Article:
Australian Sentinel Practices Research Network, 1 January to 31 March 2015

The Australian Sentinel Practices Research Network was established in 1991 to provide a rapid, national, monitoring scheme for infectious diseases that can alert public health officials of epidemics before they arise. The network consists of general practitioners, throughout all 8 states and territories in Australia, who report presentations on a number of defined medical conditions each week. This report presents data from the third quarter of 2015 and includes the syndromic surveillance of influenza-like-illness, gastroenteritis, chickenpox, and shingles, and the virological surveillance of respiratory viruses including influenza A, influenza B, RSV and rhinovirus.

Page last updated: 29 July 2015

Monique B-N Chilver, Daniel Blakeley, Nigel P Stocks for the Australian Sentinel Practices Research Network

Introduction

The Australian Sentinel Practices Research Network (ASPREN) is a national surveillance system that is funded by the Australian Government Department of Health, owned and operated by the Royal Australian College of General Practitioners and directed through the Discipline of General Practice at the University of Adelaide.

The network consists of general practitioners (GPs) who report presentations on a number of defined medical conditions each week. ASPREN was established in 1991 to provide a rapid monitoring scheme for infectious diseases that can alert public health officials of epidemics in their early stages as well as play a role in the evaluation of public health campaigns and research of conditions commonly seen in general practice. Electronic, web-based data collection was established in 2006.

Since 2010, ASPREN GPs have been collecting nasal swab samples for laboratory testing, allowing for viral testing of 20% of influenza-like illness (ILI) patients for a range of respiratory viruses including influenza A, influenza B and A(H1N1)pdm09.

The list of conditions reported is reviewed annually by the ASPREN management committee. In 2015, 4  conditions are being monitored. They include ILI, gastroenteritis and varicella infections (chickenpox and shingles). Definitions of these conditions are described in Surveillance systems reported in CDI, published in Commun Dis Intell 2015;39(1):E180.

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Results

Sentinel practices contributing to ASPREN were located in all 8 states and territories in Australia. A total of 213 general practitioners regularly contributed data to ASPREN in the 1st quarter of 2015. Each week an average of 185 general practitioners provided information to ASPREN at an average of 14,919 (range 9,032–16,551) consultations per week and an average of 124 (range 91–171) notifications per week.

Figure 1: Consultation rates for influenza-like illness, ASPREN, 2014 and 1 January to 31 March 2015, by week of report

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Text version of Figure 1 (TXT 1 KB)

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ILI rates reported from 1 January to 31 March 2015 averaged 3 cases per 1,000 consultations (range 1–8 cases per 1,000 consultations). This was lower compared with rates in the same reporting period in 2014, which averaged 5 cases per 1,000 consultations (range 3–8 cases per 1,000 consultations, Figure 1).

The ASPREN ILI swab testing program continued in 2015 with 95 tests being undertaken from 1  January to 31 March. The most commonly reported virus during this reporting period was rhinovirus (27.3% of all swabs performed, Figure  2), with the 2nd most common virus being influenza A (5.3% of all swabs performed).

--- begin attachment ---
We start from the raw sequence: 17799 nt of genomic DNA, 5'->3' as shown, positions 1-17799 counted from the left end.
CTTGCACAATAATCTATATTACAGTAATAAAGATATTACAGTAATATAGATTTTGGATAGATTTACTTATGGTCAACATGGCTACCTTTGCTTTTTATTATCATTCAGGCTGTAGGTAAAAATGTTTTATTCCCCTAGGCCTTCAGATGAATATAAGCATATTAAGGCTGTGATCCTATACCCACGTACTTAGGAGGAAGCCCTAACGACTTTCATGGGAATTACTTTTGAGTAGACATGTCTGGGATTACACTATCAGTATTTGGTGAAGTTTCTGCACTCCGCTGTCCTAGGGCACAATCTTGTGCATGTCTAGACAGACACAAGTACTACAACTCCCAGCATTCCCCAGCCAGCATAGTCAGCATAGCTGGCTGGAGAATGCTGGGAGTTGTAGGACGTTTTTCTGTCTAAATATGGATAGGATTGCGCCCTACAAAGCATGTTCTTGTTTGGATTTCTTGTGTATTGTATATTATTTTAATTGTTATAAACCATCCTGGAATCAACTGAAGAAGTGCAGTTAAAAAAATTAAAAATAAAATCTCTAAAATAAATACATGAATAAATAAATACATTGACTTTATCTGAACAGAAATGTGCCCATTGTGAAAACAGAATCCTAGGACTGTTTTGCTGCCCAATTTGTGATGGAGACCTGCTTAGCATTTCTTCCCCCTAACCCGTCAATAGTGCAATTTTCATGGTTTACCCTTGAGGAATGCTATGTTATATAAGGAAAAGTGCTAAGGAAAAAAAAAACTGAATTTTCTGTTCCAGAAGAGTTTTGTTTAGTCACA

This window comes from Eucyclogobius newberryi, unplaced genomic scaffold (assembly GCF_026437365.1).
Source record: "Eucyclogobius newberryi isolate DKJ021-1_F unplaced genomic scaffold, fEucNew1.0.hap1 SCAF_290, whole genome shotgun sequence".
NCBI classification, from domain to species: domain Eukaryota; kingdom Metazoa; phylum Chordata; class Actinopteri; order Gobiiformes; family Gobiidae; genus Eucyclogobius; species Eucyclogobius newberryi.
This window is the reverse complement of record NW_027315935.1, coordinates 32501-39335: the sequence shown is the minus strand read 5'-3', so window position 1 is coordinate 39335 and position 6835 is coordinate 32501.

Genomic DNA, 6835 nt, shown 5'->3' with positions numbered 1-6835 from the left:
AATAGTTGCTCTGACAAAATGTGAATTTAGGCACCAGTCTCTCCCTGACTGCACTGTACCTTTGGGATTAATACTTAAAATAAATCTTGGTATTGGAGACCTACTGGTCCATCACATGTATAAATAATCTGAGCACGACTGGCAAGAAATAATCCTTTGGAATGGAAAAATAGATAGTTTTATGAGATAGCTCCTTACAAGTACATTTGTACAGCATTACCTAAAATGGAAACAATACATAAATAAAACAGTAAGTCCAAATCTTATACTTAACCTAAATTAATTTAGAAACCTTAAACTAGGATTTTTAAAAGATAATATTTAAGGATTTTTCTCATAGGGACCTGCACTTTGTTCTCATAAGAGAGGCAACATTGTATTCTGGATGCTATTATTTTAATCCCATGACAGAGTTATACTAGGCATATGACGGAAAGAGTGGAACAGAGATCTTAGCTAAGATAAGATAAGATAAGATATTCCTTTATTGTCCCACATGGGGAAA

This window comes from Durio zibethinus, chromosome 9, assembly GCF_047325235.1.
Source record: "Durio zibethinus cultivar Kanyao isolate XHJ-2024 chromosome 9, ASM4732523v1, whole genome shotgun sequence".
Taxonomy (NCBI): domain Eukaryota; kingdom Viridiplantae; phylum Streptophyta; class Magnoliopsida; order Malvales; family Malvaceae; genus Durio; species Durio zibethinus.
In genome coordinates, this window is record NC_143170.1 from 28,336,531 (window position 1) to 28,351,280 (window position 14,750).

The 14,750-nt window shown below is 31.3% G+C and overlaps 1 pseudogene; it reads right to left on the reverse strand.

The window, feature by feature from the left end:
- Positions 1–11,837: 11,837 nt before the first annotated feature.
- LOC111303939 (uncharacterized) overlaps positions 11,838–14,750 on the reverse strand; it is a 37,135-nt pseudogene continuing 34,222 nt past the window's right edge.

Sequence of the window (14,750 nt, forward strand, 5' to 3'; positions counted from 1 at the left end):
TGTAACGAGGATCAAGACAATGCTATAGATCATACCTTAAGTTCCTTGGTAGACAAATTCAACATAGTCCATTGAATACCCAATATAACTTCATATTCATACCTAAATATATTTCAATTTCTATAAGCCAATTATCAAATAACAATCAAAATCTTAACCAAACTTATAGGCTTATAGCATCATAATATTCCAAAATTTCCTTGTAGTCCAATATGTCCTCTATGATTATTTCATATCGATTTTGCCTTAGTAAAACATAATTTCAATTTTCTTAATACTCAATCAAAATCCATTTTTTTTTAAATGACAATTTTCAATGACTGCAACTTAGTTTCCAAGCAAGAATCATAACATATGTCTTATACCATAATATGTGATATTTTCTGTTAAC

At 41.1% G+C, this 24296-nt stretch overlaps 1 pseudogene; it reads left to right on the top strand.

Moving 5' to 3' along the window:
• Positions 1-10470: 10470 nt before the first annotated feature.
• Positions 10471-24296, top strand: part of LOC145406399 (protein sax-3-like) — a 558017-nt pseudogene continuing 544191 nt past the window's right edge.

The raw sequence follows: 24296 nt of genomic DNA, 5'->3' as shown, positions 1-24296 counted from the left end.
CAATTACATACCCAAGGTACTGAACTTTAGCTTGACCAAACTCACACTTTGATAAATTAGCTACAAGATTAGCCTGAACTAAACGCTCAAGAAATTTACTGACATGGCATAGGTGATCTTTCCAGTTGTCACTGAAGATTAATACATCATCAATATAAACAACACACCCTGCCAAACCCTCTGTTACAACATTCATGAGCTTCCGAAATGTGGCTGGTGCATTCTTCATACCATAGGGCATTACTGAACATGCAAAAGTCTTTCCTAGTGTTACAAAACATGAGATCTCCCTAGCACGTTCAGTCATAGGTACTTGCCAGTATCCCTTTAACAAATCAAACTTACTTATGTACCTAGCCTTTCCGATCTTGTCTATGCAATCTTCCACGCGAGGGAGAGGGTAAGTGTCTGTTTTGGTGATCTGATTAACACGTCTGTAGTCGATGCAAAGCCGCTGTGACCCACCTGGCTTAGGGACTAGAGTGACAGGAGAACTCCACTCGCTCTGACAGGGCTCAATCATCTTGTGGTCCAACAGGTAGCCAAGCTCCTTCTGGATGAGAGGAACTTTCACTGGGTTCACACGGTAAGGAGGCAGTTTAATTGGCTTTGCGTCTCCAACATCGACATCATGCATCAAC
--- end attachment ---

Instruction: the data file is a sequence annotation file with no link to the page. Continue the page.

Figure 2: Influenza-like illness swab testing results, ASPREN, 1 January to 31 March 2015, by week of report

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Text version of Figure 2 (TXT 1 KB)

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From the beginning of 2015 to the end of week 13, 8 cases of influenza have been detected with five of these typed as influenza A (27.3% of all swabs performed) and the remaining three being influenza  B (3.2% of all swabs performed) (Figure 2).

During this reporting period, consultation rates for gastroenteritis averaged 6 cases per 1,000 consultations (range 4–11 cases per 1,000, Figure 3). This was the same compared with rates in the same reporting period in 2014 where the average was 6  cases per 1,000 consultations (range 4–8  cases per 1,000).

Figure 3: Consultation rates for gastroenteritis, ASPREN, 2014 and 1 January to 31 March 2015, by week of report

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Text version of Figure 3 (TXT 1 KB)

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Varicella infections were reported at a lower rate for the 1st quarter of 2015 compared with the same period in 2014. From 1 January to 31 March 2015, recorded rates for chickenpox averaged 0.07 cases per 1,000 consultations (range 0.00–0.25 cases per 1,000, Figure 4).

Figure 4: Consultation rates for chickenpox, ASPREN, 2014 and 1 January to 31 March 2015, by week of report

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Text version of Figure 4 (TXT 1 KB)

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In the 1st quarter of 2015, reported rates for shingles averaged 1.5 cases per 1,000 consultations (range 0.90–2.52 cases per 1,000 consultations, Figure 5), which was higher compared with the same reporting period in 2014 where the average shingles rate was 1.11 cases per 1,000 consultations (range 0.53–2.14 cases per 1,000 consultations).

Figure 5: Consultation rates for shingles, ASPREN, 2014 and 1 January to 31 March 2015, by week of report

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Text version of Figure 5 (TXT 1 KB)

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